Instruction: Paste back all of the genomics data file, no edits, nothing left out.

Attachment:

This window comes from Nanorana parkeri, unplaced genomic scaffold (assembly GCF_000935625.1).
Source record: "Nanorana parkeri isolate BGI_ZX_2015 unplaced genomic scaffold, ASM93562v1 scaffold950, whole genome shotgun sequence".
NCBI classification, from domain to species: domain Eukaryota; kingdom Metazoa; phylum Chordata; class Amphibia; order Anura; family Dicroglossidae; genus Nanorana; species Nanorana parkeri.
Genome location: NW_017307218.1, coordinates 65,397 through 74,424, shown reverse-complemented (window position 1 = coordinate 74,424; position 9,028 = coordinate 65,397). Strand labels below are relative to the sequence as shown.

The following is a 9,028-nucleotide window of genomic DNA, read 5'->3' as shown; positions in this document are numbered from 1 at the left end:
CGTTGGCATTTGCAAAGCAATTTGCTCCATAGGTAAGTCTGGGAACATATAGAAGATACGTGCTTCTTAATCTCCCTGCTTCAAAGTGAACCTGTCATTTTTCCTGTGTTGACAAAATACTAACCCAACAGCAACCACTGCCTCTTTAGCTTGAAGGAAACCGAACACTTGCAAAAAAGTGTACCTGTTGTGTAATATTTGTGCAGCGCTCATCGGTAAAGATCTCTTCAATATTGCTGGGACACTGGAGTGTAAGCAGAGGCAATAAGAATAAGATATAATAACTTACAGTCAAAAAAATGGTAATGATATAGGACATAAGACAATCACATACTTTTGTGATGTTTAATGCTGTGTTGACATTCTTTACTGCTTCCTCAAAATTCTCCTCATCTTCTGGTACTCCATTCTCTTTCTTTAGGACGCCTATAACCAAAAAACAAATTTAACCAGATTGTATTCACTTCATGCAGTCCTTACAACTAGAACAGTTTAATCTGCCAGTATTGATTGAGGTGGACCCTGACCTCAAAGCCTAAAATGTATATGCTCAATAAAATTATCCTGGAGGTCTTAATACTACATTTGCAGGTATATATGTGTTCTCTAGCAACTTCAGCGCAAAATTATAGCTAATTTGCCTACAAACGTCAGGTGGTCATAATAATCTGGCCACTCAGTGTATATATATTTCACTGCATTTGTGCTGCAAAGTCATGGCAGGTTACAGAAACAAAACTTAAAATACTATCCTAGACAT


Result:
This window comes from Nanorana parkeri, unplaced genomic scaffold (assembly GCF_000935625.1).
Source record: "Nanorana parkeri isolate BGI_ZX_2015 unplaced genomic scaffold, ASM93562v1 scaffold950, whole genome shotgun sequence".
NCBI classification, from domain to species: domain Eukaryota; kingdom Metazoa; phylum Chordata; class Amphibia; order Anura; family Dicroglossidae; genus Nanorana; species Nanorana parkeri.
Genome location: NW_017307218.1, coordinates 65,397 through 74,424, shown reverse-complemented (window position 1 = coordinate 74,424; position 9,028 = coordinate 65,397). Strand labels below are relative to the sequence as shown.

The following is a 9,028-nucleotide window of genomic DNA, read 5'->3' as shown; positions in this document are numbered from 1 at the left end:
CGTTGGCATTTGCAAAGCAATTTGCTCCATAGGTAAGTCTGGGAACATATAGAAGATACGTGCTTCTTAATCTCCCTGCTTCAAAGTGAACCTGTCATTTTTCCTGTGTTGACAAAATACTAACCCAACAGCAACCACTGCCTCTTTAGCTTGAAGGAAACCGAACACTTGCAAAAAAGTGTACCTGTTGTGTAATATTTGTGCAGCGCTCATCGGTAAAGATCTCTTCAATATTGCTGGGACACTGGAGTGTAAGCAGAGGCAATAAGAATAAGATATAATAACTTACAGTCAAAAAAATGGTAATGATATAGGACATAAGACAATCACATACTTTTGTGATGTTTAATGCTGTGTTGACATTCTTTACTGCTTCCTCAAAATTCTCCTCATCTTCTGGTACTCCATTCTCTTTCTTTAGGACGCCTATAACCAAAAAACAAATTTAACCAGATTGTATTCACTTCATGCAGTCCTTACAACTAGAACAGTTTAATCTGCCAGTATTGATTGAGGTGGACCCTGACCTCAAAGCCTAAAATGTATATGCTCAATAAAATTATCCTGGAGGTCTTAATACTACATTTGCAGGTATATATGTGTTCTCTAGCAACTTCAGCGCAAAATTATAGCTAATTTGCCTACAAACGTCAGGTGGTCATAATAATCTGGCCACTCAGTGTATATATATTTCACTGCATTTGTGCTGCAAAGTCATGGCAGGTTACAGAAACAAAACTTAAAATACTATCCTAGACAT